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Tutor to Beck, prolific Paleface sticks to playing newer stuff


This article was published April 25, 2013 at 3:01 a.m.



Paleface recognizes his status as a musical cult hero, and he’s happy with it. A native of New York who lives in North Carolina, he says that moving south was not easy.

“It was definitely different when we moved to Concord, N.C., outside Charlotte,” he says. “I hadn’t driven a car in quite some time. It was a pain … to have one in New York, and now we can’t do much of anything without one.”

A singer-songwriter-guitarist, Paleface is accompanied by his girlfriend/drummer, Monica “Mo” Samalot, and the duo have added an electric guitarist, Soren Mattson. All three members sing, and the set list is all Paleface originals, and recent ones, to boot.

“The older ones seem to fade away, slowly,” he says. “I’m a cult artist, I realize, and I’m always writing new ones, and my fans are not demanding to hear the old ones.”

Paleface got his start in the late 1990s, when his approach was considered “anti-folk,” which he suspects was a fancy way of saying punk musicians making folk music were not that welcome back then. He had been taken under the wing of a musical friend, Daniel Johnston, who taught him the art of songwriting. Paleface then did the same for one of his friends, Beck, before he was a star in his own right. Others in the scene at the time included Regina Spektor, The Moldy Peaches and Langhorne Slim.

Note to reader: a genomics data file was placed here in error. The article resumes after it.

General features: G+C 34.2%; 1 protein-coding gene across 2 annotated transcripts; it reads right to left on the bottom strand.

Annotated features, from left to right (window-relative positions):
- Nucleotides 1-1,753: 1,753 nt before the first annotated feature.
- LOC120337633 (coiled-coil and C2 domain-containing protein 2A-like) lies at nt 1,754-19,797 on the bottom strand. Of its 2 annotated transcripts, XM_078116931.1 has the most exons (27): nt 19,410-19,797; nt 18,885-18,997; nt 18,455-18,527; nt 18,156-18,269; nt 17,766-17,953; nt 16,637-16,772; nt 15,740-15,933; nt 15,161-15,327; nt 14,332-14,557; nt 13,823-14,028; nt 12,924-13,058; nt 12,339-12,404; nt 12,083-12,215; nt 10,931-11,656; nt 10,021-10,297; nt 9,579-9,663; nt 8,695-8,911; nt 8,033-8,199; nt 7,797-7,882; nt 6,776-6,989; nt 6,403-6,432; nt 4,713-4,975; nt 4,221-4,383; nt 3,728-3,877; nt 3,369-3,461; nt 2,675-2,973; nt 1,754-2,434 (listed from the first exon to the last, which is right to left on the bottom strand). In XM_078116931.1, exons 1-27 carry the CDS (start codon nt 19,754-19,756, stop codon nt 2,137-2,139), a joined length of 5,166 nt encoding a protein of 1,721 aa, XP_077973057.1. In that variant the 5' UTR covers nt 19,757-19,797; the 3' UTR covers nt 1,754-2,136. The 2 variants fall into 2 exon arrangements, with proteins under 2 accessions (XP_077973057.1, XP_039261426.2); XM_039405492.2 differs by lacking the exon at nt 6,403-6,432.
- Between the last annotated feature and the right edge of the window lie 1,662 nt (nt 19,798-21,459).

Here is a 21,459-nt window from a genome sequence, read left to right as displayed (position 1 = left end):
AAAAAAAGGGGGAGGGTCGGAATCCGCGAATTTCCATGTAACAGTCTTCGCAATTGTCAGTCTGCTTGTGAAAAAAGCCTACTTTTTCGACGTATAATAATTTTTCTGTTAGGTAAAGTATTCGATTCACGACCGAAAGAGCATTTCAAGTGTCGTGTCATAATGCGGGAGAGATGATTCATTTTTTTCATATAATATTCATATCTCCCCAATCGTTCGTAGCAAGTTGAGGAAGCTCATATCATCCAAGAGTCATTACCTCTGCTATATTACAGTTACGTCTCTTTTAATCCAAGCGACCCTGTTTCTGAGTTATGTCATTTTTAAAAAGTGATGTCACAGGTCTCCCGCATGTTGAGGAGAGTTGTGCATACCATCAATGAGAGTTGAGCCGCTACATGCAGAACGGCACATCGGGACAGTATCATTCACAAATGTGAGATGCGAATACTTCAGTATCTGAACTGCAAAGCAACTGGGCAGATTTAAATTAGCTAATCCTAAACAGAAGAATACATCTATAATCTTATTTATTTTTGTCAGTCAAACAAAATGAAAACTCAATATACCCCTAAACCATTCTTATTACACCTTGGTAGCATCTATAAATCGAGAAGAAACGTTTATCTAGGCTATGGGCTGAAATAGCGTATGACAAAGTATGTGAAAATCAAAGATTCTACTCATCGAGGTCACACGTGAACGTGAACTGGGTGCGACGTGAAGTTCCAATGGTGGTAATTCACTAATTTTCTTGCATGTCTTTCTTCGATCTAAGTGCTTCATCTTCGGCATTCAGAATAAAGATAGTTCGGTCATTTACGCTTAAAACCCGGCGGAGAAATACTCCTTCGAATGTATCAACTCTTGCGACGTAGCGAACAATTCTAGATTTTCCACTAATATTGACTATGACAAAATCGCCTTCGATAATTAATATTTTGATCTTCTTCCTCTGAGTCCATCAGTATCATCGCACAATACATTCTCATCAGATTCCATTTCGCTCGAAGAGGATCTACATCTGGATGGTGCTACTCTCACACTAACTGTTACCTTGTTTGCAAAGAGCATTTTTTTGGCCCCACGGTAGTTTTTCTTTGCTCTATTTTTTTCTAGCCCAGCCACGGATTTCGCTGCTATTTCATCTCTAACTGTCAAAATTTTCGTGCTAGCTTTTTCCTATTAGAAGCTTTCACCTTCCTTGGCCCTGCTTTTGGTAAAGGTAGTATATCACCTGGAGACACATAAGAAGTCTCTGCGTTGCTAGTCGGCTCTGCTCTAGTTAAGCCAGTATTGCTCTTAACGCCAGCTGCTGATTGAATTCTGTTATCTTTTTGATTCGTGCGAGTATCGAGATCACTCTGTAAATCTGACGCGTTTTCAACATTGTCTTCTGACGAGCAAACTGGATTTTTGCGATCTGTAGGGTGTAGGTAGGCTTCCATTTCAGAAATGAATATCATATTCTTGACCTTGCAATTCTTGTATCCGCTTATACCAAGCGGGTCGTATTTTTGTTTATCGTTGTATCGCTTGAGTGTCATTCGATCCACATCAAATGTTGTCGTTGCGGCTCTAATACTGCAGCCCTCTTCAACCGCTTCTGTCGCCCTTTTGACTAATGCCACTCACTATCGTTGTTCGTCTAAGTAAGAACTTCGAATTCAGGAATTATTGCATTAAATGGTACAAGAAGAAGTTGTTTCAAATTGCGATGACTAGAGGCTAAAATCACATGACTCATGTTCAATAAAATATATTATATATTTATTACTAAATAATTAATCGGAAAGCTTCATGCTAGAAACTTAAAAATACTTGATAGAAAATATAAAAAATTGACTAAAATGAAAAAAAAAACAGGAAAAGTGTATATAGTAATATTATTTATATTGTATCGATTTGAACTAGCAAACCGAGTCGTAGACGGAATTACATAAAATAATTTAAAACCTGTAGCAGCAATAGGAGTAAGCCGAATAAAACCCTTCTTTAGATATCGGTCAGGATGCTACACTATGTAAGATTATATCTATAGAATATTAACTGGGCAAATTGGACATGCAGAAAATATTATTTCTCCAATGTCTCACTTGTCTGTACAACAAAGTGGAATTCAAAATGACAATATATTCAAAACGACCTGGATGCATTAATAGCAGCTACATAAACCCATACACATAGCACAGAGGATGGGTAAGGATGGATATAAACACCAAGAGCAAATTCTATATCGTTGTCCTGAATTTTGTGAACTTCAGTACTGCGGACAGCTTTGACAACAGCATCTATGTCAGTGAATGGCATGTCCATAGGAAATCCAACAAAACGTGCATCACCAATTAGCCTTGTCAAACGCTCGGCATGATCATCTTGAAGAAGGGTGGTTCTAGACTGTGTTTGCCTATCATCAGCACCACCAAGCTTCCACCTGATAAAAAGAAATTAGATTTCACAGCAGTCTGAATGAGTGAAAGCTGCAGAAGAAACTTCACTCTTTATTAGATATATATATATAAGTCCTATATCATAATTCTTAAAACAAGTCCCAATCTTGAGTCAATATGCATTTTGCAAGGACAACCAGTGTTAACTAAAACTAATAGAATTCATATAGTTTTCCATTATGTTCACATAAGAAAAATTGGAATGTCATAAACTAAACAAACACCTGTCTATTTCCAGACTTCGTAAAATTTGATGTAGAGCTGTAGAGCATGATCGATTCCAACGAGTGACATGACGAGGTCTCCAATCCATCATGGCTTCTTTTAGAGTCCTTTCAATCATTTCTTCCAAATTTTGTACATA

Music impresario Danny Fields, who had worked with The Doors, The Ramones, The Stooges and MC5, discovered Paleface and got him a record deal with Polydor Records and a gig as an opening act for the Crash Test Dummies. Magic did not happen, however, and Paleface instead sought sustenance in alcohol abuse, which nearly killed him, leading to hepatitis and a long recovery.

“I was 21 at the time and being on the road, you can tend to have a couple of drinks every night,” he says, “and after a month and a half, that can turn into three drinks every night, and that can take its toll.”

Paleface met his girlfriend/drummer while still in the New York scene. She had been a fan who would come to shows and gradually decided to get a drum kit, learn to play and give up her day job in an office.

“She wanted to be where everyone was having fun and doing what they loved, so that’s how we got together,” he says. “Now we are on the road more than we are at home in North Carolina.”

The move to North Carolina was primarily to get closer to Paleface’s record label, Ramseur Records, a project of The Avett Brothers, who recorded a Paleface song, included him as a guest on three of their albums and took him on tour as an opening act.

“We got to open for them in Radio City Music Hall, and that was a really awesome place we had never even been in,” Paleface says.He has also opened shows for The Breeders, Billy Blagg and The Judybats.

The prolific Paleface has released some 17 albums since 1991, the most recent of which, One Big Party, was the subject of a 2010 documentary film, The Making of One Big Party.


Opening acts: Prizehog, Iron Tongue

9:30 p.m. Friday, White Water Tavern, West Seventh and Thayer streets, Little Rock

Admission: $6

(501) 375-8400

Weekend, Pages 34 on 04/25/2013

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